Ppt interactivo biologia de sistemas

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Ppt interactivo biologia de sistemas

  1. 1. “Systems Biology” (Biología de Sistemas) y la Revolución de la Biotecnología Juan A. Asenjo Instituto de Dinámica Celular y Biotecnología (ICDB): un Centro para Biología de Sistemas Universidad de Chile
  2. 2. • Edward Jenner (1749 – 1823): “cowpox” – smallpox – Vacuna viruela • 1850 Luis Pasteur: Microorganismos: fermentación no es espontánea • 1928: Alejandro Flemming : Penicilina • 1939: Florey, Chain purificación de penicilina y producción masiva USA-Pfizer Producción de ácido cítrico levadurasfermentación Esterilización (descubrió los microorganismos) (Enzimas) • 1945: Premio Nobel: Flemming, Florey, Chain azúcar levadura CO2 + H2O alcohol
  3. 3. Obtención de Plasmidos 2.- Sacar plasmidio desde bacteria 1.- Se cuenta con bacterias que contienen plasmidos Cromosoma Plasmido Bacteria Plasmidos Poración Producción & Purificación de Proteínas
  4. 4. • 60’s - 70’s Ingeniería Genética • 80’s INSULINA: Ingeniería genética de E.coli y S.cerevisiae Insulina comercial recombinante • Hoy: Eli-Lilly Novo-Nordisk • 90’s: tpA • Vacunas: Contra hepatítis B (Merck, Chiron) Sida • 1990 Sally y Dolly • Terapia celular y génica • Enzimas criofílicas
  5. 5. Nueva Biología Molecular Proteínas “Clonadas” • Ingeniería Genética – Enzimas de Restricción – Plasmidos Producción & Purificación de Proteínas
  6. 6. Obtención de Plasmidos 2.- Sacar plasmidio desde bacteria 1.- Se cuenta con bacterias que contienen plasmidos Cromosoma Plasmido Bacteria Plasmidos Poración Producción & Purificación de Proteínas
  7. 7. Principales pasos en la Clonación de un Segmento de DNA Foráneo Producción & Purificación de Proteínas 1.- Obtención del DNA foráneo 2.- Corte con Enzimas de restricción del plasmido Extremos cohesivos Extremos cohesivos Plasmido Corte Plasmido Cortado (Enzimas de Restricción) Extremos cohesivos
  8. 8. 4.b.- Introducción del plasmido Recombinante en célula huesped ⇒ Permeasa 4.- Transformación 4a.- Permeabilización de la célula mediante permeasa Producción & Purificación de Proteínas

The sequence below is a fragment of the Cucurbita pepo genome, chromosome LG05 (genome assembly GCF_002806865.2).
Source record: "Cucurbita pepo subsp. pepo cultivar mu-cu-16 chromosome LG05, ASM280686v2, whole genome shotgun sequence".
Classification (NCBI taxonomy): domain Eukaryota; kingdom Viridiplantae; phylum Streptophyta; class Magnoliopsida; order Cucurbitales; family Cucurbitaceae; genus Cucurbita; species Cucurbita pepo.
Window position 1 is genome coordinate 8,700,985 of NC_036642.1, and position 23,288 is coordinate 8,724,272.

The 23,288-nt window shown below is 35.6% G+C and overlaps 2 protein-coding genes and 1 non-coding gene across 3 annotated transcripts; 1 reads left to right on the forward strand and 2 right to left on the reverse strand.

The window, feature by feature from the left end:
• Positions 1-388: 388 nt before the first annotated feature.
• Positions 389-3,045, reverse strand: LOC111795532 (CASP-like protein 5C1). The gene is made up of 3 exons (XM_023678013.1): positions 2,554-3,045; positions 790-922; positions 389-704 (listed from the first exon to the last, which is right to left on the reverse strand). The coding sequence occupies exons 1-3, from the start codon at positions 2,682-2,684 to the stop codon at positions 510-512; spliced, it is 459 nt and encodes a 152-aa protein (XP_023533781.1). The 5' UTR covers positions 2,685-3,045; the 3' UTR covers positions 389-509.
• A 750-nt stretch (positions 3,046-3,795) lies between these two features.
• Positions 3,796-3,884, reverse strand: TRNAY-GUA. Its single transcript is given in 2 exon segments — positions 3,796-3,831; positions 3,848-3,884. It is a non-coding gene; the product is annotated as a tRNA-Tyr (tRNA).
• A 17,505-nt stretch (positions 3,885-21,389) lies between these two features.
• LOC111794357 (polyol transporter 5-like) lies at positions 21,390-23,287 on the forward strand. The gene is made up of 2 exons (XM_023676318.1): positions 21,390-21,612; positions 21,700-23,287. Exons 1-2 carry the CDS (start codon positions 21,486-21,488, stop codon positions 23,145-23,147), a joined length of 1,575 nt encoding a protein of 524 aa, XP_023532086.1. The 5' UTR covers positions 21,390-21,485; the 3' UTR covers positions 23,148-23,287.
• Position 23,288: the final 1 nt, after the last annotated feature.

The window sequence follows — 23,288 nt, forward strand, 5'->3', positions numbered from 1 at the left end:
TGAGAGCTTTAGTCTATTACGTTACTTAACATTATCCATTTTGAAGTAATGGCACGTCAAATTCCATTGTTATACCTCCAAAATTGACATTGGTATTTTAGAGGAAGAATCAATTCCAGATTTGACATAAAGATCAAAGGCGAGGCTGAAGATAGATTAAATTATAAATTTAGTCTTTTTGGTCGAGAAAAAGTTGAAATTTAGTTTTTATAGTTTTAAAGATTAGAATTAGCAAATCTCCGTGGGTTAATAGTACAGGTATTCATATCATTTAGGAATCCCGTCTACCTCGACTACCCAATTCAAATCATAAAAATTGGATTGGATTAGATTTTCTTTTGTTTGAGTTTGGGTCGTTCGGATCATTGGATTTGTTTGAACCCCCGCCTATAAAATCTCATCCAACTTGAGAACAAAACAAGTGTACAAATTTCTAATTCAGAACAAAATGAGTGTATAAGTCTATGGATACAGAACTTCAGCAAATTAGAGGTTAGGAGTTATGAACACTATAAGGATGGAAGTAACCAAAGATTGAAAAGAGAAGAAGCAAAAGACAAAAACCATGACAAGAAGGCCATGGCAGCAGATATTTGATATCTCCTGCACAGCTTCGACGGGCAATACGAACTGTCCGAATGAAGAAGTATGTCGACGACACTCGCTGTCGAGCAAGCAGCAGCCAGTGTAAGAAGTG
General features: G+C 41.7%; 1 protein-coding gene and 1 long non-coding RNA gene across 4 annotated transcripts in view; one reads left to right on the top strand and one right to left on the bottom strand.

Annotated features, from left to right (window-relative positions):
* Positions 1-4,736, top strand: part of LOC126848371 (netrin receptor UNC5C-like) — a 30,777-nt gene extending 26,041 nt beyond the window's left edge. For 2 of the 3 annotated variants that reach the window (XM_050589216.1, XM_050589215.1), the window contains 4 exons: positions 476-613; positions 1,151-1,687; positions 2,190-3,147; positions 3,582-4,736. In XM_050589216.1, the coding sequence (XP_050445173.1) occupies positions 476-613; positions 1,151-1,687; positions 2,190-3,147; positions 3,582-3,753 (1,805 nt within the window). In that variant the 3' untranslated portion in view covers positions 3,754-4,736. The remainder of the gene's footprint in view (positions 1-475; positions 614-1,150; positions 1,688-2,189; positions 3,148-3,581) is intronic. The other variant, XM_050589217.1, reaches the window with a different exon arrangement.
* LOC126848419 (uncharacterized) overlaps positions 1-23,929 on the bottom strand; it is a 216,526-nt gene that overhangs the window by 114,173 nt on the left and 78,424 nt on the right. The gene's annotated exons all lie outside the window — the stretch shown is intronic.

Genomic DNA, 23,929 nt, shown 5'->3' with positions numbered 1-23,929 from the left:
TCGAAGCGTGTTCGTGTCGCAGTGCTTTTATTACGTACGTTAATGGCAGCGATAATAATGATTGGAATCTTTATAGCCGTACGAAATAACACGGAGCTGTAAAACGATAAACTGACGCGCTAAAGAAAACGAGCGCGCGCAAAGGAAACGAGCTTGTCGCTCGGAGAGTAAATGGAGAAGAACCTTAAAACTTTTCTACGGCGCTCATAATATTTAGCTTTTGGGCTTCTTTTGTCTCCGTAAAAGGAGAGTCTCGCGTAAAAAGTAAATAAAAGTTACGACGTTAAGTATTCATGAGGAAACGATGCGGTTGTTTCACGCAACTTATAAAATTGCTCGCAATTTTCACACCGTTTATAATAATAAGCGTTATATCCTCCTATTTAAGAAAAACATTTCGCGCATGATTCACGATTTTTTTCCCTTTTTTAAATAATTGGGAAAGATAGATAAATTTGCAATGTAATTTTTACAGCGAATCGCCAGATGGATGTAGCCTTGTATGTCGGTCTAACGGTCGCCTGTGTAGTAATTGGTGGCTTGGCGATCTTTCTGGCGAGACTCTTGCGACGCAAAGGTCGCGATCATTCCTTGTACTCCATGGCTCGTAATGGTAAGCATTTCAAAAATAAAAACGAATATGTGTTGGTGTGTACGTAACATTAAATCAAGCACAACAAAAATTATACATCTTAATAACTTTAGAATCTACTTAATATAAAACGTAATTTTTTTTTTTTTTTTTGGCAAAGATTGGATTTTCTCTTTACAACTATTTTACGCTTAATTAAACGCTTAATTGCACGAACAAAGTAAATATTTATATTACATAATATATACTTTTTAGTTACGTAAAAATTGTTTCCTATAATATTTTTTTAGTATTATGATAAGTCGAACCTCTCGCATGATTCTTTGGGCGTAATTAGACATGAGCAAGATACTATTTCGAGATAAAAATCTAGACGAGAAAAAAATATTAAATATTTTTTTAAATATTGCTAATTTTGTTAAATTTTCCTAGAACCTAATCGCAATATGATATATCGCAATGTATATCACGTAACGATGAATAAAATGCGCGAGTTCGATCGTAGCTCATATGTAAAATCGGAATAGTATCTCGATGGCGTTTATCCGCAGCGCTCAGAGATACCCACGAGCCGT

9. 9. Systems Biology
  10. 10. We haven’t the money, so we’ve got to think Ernest Lord Rutherford, 1871 - 1937
  11. 11. Ogni parte ha inclinazione di ricongiungersi al suo tutto per fuggire dalla sua imperfezione Leonardo da Vinci (Cod.Atl, fol 59 recto)
  12. 12. The part always has a tendency to reunite with its whole in order to escape from its imperfection Leonardo da Vinci (Cod.Atl, fol 59 recto)
  13. 13. Systems Biology Holistic Description of Cellular Functions Connection of "Modules" Modular Aggregation of Components Single Component Analysis Functional Analysis Metabolic Networks Regulatory Networks Signalling Networks Biological Information/Knowledge Deductive Inductive Top-DownBottom-Up
  14. 14. Goal of the InstituteGoal of the InstituteGoal of the Institute To conduct frontier research in cell function and dynamics and to develop models of important biological systems using a modern Systems Biology approach To conduct frontier research in cellTo conduct frontier research in cell function and dynamics and to developfunction and dynamics and to develop models of important biological systemsmodels of important biological systems using a modernusing a modern Systems BiologySystems Biology approachapproach